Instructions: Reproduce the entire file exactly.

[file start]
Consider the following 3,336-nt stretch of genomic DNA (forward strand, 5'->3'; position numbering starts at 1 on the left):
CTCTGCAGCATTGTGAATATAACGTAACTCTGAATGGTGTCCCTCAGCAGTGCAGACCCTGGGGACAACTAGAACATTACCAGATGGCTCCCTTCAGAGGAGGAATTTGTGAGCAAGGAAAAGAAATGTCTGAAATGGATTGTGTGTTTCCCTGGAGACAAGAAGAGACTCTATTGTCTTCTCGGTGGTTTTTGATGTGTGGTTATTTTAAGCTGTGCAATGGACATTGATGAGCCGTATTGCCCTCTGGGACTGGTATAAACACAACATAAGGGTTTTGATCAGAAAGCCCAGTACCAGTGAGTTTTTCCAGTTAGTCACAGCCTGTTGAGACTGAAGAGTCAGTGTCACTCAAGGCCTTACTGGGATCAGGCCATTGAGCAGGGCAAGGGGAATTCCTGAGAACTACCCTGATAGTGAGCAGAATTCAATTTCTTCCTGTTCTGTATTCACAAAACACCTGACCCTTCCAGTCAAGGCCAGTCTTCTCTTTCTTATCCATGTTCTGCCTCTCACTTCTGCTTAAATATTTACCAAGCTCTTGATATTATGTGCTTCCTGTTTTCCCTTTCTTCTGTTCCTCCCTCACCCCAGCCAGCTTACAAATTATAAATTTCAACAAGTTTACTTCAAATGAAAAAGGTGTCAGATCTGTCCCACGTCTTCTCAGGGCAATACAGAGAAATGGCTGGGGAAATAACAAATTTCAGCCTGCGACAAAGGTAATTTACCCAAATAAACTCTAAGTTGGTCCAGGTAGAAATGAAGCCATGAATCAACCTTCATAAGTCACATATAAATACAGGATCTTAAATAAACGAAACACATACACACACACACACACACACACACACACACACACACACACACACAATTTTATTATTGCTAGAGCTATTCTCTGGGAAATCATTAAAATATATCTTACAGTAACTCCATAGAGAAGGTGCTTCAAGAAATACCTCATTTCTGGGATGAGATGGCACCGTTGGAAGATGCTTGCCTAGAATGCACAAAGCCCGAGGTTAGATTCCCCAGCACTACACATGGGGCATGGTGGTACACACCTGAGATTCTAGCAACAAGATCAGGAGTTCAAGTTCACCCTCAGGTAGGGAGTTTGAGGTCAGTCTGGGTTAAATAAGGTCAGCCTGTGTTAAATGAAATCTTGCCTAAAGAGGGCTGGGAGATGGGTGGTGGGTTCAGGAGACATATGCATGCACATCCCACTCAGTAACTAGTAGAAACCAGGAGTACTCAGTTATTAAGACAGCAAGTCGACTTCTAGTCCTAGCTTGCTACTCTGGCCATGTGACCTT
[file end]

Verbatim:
Consider the following 3,336-nt stretch of genomic DNA (forward strand, 5'->3'; position numbering starts at 1 on the left):
CTCTGCAGCATTGTGAATATAACGTAACTCTGAATGGTGTCCCTCAGCAGTGCAGACCCTGGGGACAACTAGAACATTACCAGATGGCTCCCTTCAGAGGAGGAATTTGTGAGCAAGGAAAAGAAATGTCTGAAATGGATTGTGTGTTTCCCTGGAGACAAGAAGAGACTCTATTGTCTTCTCGGTGGTTTTTGATGTGTGGTTATTTTAAGCTGTGCAATGGACATTGATGAGCCGTATTGCCCTCTGGGACTGGTATAAACACAACATAAGGGTTTTGATCAGAAAGCCCAGTACCAGTGAGTTTTTCCAGTTAGTCACAGCCTGTTGAGACTGAAGAGTCAGTGTCACTCAAGGCCTTACTGGGATCAGGCCATTGAGCAGGGCAAGGGGAATTCCTGAGAACTACCCTGATAGTGAGCAGAATTCAATTTCTTCCTGTTCTGTATTCACAAAACACCTGACCCTTCCAGTCAAGGCCAGTCTTCTCTTTCTTATCCATGTTCTGCCTCTCACTTCTGCTTAAATATTTACCAAGCTCTTGATATTATGTGCTTCCTGTTTTCCCTTTCTTCTGTTCCTCCCTCACCCCAGCCAGCTTACAAATTATAAATTTCAACAAGTTTACTTCAAATGAAAAAGGTGTCAGATCTGTCCCACGTCTTCTCAGGGCAATACAGAGAAATGGCTGGGGAAATAACAAATTTCAGCCTGCGACAAAGGTAATTTACCCAAATAAACTCTAAGTTGGTCCAGGTAGAAATGAAGCCATGAATCAACCTTCATAAGTCACATATAAATACAGGATCTTAAATAAACGAAACACATACACACACACACACACACACACACACACACACACACACACACACAATTTTATTATTGCTAGAGCTATTCTCTGGGAAATCATTAAAATATATCTTACAGTAACTCCATAGAGAAGGTGCTTCAAGAAATACCTCATTTCTGGGATGAGATGGCACCGTTGGAAGATGCTTGCCTAGAATGCACAAAGCCCGAGGTTAGATTCCCCAGCACTACACATGGGGCATGGTGGTACACACCTGAGATTCTAGCAACAAGATCAGGAGTTCAAGTTCACCCTCAGGTAGGGAGTTTGAGGTCAGTCTGGGTTAAATAAGGTCAGCCTGTGTTAAATGAAATCTTGCCTAAAGAGGGCTGGGAGATGGGTGGTGGGTTCAGGAGACATATGCATGCACATCCCACTCAGTAACTAGTAGAAACCAGGAGTACTCAGTTATTAAGACAGCAAGTCGACTTCTAGTCCTAGCTTGCTACTCTGGCCATGTGACCTT